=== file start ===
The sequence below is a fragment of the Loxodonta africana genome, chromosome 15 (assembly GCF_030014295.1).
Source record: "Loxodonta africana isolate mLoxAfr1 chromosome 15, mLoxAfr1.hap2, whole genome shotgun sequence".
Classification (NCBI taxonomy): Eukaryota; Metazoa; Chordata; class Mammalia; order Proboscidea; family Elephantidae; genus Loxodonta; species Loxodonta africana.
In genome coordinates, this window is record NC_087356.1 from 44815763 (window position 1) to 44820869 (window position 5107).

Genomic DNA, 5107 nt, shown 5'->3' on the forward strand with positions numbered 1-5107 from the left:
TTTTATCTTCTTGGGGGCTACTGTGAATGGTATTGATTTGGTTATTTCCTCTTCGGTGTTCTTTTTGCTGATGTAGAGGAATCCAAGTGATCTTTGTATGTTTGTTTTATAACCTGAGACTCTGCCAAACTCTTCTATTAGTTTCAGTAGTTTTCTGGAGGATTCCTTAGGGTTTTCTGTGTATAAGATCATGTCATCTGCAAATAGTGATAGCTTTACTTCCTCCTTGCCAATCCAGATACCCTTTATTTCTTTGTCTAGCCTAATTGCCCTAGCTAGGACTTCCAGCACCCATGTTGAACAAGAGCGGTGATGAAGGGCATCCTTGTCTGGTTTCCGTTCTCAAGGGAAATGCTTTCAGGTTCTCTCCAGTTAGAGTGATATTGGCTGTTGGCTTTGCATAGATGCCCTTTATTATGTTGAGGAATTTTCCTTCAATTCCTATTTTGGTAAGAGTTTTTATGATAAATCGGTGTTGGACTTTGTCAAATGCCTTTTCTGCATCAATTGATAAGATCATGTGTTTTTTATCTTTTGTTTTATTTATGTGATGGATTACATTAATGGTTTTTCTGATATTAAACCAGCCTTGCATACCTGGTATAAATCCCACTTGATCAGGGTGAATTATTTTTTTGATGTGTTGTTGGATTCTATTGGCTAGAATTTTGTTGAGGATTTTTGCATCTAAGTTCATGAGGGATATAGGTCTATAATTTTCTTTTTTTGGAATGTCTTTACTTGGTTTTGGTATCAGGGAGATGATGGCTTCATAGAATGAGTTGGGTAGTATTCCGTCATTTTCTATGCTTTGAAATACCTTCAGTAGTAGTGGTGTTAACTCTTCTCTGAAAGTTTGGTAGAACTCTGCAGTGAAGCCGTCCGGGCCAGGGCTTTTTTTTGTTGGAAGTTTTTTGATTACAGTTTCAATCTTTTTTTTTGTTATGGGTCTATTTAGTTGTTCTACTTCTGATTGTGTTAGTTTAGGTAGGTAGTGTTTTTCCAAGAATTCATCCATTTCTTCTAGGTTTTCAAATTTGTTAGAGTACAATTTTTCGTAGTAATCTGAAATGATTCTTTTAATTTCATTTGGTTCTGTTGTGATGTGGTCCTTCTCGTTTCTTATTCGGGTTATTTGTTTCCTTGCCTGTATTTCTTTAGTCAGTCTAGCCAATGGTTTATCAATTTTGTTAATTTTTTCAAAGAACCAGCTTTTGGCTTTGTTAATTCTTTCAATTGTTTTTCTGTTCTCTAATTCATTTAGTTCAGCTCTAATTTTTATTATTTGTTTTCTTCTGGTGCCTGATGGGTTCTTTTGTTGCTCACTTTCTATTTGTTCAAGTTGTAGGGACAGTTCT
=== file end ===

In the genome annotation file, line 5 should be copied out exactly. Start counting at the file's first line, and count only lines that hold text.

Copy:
Genomic DNA, 5107 nt, shown 5'->3' on the forward strand with positions numbered 1-5107 from the left: